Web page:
The majority of the eight modules are taken from blocks of pure mathematics and theoretical physics, with other options from the MSc Financial Mathematics and other University of London institutions available, subject to approval.

Pure Mathematics:

- Metric & Banach Spaces

- Complex Analysis

- Fourier Analysis

- Non-linear Analysis (new in 2013)

- Operator Theory

- Galois Theory

- Lie Groups & Lie Algebras

- Algebraic Number Theory

- Algebraic Geometry

- Manifolds

- Real Analysis II

- Topology

- Rings & Modules

- Representation Theory of Finite Groups

Theoretical Physics:

- Quantum Field Theory

- String Theory & Branes

- Supersymmetry

- Advanced Quantum Field Theory

- Spacetime geometry and General Relativity

- Advanced General Relativity

- Low-dimensional Quantum Field Theory

- Course purpose -

This programme is suitable for Mathematics graduates who wish to study more advanced mathematics. The programme ideally prepares students for PhD study in a mathematical discipline.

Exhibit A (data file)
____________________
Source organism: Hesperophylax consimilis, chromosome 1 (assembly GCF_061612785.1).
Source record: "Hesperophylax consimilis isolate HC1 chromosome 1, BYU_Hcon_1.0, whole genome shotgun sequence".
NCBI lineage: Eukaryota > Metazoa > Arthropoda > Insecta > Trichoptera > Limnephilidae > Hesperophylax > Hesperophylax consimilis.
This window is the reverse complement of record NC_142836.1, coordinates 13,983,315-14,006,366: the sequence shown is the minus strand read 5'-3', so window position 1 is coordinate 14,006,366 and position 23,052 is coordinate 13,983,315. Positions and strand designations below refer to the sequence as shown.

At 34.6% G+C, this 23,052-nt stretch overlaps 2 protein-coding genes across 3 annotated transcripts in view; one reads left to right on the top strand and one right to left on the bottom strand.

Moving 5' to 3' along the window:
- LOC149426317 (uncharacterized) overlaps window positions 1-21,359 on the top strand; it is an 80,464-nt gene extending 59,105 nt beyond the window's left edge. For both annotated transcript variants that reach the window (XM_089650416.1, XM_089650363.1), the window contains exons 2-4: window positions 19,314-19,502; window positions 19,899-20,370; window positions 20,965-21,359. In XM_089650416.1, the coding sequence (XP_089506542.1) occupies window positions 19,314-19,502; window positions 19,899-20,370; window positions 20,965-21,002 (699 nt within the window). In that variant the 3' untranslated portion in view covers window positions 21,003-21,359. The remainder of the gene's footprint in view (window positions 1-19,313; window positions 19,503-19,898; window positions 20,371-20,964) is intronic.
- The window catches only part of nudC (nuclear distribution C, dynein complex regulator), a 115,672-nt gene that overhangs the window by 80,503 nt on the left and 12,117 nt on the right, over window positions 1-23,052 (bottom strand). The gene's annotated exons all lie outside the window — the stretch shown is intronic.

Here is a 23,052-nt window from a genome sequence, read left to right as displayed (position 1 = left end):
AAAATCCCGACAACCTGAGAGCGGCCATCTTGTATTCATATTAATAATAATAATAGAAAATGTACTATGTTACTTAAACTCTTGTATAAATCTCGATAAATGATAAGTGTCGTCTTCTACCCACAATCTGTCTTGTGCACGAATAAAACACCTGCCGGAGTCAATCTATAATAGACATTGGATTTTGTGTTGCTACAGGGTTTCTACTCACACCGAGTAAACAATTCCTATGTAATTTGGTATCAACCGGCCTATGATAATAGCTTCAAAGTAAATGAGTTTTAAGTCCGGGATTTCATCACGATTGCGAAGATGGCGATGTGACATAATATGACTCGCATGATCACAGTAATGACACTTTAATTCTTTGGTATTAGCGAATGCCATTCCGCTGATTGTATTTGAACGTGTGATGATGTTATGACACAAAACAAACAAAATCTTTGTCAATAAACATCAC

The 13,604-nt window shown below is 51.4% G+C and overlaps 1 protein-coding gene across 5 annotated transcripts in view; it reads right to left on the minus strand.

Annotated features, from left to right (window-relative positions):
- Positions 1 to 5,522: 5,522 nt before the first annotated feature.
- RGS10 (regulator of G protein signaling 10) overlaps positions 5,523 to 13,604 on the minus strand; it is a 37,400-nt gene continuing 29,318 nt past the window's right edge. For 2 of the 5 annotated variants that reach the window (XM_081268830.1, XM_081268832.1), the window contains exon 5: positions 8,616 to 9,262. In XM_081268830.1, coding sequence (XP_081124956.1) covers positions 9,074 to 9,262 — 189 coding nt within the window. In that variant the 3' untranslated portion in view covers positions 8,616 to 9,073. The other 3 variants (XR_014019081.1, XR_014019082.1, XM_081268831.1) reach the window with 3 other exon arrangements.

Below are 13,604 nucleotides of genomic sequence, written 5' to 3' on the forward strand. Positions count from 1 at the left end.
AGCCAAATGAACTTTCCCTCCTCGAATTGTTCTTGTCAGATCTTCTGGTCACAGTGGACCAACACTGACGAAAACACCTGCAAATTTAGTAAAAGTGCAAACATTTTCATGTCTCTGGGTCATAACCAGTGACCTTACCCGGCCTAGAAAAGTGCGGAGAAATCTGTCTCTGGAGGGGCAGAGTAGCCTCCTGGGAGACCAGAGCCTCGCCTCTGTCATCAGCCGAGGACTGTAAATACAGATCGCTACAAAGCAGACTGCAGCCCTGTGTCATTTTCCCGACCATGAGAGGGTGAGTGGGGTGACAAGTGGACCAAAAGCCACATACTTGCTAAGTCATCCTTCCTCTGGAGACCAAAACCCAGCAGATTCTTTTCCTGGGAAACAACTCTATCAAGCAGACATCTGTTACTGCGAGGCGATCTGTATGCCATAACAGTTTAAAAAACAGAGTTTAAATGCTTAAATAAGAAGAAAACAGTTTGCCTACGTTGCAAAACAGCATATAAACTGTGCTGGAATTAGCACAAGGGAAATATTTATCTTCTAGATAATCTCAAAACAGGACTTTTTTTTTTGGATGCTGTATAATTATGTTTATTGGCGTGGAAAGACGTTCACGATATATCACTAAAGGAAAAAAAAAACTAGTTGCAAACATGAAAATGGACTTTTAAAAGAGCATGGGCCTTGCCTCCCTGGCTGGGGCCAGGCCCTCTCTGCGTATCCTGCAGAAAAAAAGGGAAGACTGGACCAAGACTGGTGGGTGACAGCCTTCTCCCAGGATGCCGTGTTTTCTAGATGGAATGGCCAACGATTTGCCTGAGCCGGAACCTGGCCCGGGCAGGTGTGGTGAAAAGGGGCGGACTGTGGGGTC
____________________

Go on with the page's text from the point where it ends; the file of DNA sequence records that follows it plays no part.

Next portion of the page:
- Course format and assessment -

Eight modules assessed by written examinations; one individual project.### Career prospects

Many of our graduates take up full-time employment in various industries that require good mathematical/computer knowledge or that look for intelligent and creative people. Recent employers of our graduates include Barclays Bank, Kinetic Partners, Lloyds Banking Group and Sapient.

How to apply: http://www.kcl.ac.uk/study/postgraduate/apply/taught-courses.aspx### About Postgraduate Study at King’s College London: